• Six supernovae occurring in other galaxies, among them ASASSN-18rn, ASASSN-18tb and ATLAS18tne, found before ground-based surveys could identify them.

Image: Astronomers have found clear observational evidence of exocomets around the bright star Beta Pictoris, located some 65 light-years from Earth. At just 20 million years old, Beta Pictoris is relatively young, meaning it’s still surrounded by a disk of gas and dust known as a protoplanetary disk, seen here in this artist’s concept. Credit: NASA/FUSE/Lynette Cook.

We’re extremely early in the analysis of TESS data, considering that an object must make three transits to be considered an exoplanet candidate, after which a number of additional checks remain to be made before the object is submitted to study by ground-based telescopes. When the dust settles, TESS is expected to land more than 20,000 exoplanets, dozens of them the size of Earth and up to 500 planets less than twice the size of Earth. Of the total haul, scientists anticipate that the observatory will find about 17,000 planets larger than Neptune.

“The team is currently focused on finding the best candidates to confirm by ground-based follow-up,” said Natalia Guerrero, who manages the team in charge of identifying exoplanet candidates at MIT. “But there are many more potential exoplanet candidates in the data yet to be analyzed, so we’re really just seeing the tip of the iceberg here. TESS has only scratched the surface.”


VERITAS: Strengthening the Optical SETI Search

Breakthrough Listen has just announced a new optical SETI effort in partnership with the VERITAS Collaboration. The news took me by surprise, for VERITAS (Very Energetic Radiation Imaging Telescope Array System) generally deals in high-energy astrophysics, with a focus on gamma rays, which signal their presence through flashes of Cherenkov radiation when they strike the Earth’s atmosphere. Here, the array is being used to look for technosignatures, as Andrew Siemion (UC- Berkeley SETI Research Center) explains:

“Breakthrough Listen is already the most powerful, comprehensive, and intensive search yet undertaken for signs of intelligent life beyond Earth. Now, with the addition of VERITAS, we’re sensitive to an important new class of signals: fast optical pulses. Optical communication has already been used by NASA to transmit high definition images to Earth from the Moon, so there’s reason to believe that an advanced civilization might use a scaled-up version of this technology for interstellar communication.”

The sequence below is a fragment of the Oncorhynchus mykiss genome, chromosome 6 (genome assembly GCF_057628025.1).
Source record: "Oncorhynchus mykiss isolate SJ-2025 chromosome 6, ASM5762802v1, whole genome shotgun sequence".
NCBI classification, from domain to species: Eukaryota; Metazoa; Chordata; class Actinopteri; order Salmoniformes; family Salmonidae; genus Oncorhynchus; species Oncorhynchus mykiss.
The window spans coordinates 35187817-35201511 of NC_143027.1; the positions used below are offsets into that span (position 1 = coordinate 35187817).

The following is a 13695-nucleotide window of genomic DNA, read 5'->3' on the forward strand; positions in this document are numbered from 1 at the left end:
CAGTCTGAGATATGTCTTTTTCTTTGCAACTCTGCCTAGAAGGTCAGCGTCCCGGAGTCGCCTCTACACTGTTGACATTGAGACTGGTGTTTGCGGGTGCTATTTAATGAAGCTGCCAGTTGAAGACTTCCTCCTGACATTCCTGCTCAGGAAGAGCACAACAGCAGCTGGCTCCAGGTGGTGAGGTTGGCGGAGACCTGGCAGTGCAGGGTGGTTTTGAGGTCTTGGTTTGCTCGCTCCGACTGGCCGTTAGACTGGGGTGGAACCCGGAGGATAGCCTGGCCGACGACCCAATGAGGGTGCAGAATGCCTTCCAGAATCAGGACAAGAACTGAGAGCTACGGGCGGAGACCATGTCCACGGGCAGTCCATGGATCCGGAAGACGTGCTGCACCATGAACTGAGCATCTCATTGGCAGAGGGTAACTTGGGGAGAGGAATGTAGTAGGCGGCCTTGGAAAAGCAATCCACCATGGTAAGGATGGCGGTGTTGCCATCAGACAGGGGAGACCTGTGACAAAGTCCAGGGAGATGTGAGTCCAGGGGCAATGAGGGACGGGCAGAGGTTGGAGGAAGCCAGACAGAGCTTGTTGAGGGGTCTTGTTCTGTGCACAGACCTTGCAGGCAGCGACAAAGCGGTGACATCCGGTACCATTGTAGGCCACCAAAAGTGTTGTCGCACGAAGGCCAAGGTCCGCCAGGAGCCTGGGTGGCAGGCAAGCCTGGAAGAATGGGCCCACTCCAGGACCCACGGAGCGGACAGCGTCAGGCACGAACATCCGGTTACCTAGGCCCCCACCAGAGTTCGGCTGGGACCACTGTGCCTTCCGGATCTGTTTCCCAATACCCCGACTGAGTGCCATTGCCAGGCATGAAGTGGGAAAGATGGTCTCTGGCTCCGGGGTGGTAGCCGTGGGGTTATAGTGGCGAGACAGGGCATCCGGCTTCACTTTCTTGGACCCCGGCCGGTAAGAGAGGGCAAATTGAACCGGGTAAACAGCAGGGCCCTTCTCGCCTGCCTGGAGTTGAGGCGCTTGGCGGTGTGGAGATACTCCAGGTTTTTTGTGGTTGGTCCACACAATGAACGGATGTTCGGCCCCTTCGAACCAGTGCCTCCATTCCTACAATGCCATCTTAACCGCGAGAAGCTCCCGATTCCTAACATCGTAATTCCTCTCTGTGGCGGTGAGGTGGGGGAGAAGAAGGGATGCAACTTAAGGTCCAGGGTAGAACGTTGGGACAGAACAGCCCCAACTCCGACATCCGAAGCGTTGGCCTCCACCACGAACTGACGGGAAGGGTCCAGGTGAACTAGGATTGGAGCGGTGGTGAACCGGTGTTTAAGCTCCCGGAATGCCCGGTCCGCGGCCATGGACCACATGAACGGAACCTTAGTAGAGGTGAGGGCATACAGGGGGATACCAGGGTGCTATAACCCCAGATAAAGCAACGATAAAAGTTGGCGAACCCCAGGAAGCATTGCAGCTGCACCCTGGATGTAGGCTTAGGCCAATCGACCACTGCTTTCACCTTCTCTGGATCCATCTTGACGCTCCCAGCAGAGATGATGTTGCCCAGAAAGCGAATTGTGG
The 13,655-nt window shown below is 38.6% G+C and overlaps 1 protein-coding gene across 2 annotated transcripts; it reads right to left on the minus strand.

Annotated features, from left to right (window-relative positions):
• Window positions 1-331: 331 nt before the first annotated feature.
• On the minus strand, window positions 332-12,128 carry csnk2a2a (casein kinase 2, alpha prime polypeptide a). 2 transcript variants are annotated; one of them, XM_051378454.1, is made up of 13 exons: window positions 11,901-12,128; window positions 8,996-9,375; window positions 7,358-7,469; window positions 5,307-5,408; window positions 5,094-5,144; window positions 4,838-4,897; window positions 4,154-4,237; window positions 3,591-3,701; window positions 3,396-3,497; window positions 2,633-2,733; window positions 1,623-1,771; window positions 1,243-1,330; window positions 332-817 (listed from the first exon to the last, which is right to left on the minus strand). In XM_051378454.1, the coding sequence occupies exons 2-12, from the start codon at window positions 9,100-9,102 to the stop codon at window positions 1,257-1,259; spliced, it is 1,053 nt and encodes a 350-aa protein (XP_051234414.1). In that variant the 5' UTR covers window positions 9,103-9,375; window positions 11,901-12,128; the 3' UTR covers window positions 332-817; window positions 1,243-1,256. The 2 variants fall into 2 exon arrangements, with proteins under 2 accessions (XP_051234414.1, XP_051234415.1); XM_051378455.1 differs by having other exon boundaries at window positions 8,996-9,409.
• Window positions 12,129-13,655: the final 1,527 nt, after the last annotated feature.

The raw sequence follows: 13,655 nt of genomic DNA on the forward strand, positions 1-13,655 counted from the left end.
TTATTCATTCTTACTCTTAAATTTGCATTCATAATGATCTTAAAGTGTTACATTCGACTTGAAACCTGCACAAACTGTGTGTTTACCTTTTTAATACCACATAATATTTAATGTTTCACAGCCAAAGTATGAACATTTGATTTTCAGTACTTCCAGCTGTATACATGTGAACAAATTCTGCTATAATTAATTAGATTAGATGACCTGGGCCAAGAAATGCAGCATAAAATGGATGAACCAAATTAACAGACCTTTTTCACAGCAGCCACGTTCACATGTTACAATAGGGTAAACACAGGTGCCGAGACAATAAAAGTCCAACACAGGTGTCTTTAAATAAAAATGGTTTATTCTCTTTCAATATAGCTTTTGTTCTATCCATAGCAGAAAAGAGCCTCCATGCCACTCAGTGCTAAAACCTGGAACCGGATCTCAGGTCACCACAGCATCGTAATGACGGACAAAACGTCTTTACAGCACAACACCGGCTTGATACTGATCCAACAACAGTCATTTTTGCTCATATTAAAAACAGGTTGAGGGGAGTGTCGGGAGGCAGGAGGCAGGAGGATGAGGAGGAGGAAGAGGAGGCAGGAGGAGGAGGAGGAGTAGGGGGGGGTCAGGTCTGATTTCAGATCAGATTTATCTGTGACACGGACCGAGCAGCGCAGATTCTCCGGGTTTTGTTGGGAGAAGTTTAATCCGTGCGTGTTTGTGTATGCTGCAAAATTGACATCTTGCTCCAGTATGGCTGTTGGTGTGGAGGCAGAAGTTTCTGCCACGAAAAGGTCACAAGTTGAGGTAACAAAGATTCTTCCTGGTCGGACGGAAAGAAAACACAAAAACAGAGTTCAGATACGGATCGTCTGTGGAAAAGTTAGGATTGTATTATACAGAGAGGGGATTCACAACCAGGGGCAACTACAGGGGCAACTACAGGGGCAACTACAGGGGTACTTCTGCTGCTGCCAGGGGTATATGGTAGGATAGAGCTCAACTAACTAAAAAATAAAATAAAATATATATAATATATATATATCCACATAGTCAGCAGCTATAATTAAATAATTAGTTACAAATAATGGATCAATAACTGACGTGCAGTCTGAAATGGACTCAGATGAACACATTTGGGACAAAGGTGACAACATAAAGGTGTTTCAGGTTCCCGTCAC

Image: View of the Fred Lawrence Whipple Observatory basecamp and the VERITAS array. Credit: VERITAS.

So the search for faint optical flashes that could signal the presence of an extraterrestrial civilization deepens, complementing the optical SETI work currently underway at Breakthrough Listen as well as its ongoing survey at radio frequencies. VERITAS brings four 12-meter telescopes located at the basecamp of the Fred Lawrence Whipple Observatory on Mount Hopkins in Arizona into the mix. This is quite an exoplanet venue: The observatory has facilities at different elevations, including exoplanet arrays for HAT (Hungarian-made Automated Telescope), the MEarth project and MINERVA, all three of these robotic.

In the Breakthrough Listen effort, VERITAS will be looking for pulsed optical beacons with durations as short as several nanoseconds, for at timescales like these, an artificial beacon could outshine any stars located in the same region of sky. All four telescopes will be used simultaneously, which should assist the effort in screening out false positive detections.

Although I hadn’t realized it until looking further into VERITAS, the array has already seen use in a search of Boyajian’s Star for such pulses (see Abeysekara et al., “A Search for Brief Optical Flashes Associated with the SETI Target KIC 8462852,” abstract here). You’ll recall that this star has received intense scrutiny because of its unusual pattern of dimming, which did not correspond to planetary transits and raised questions about the source of the lightcurve variations.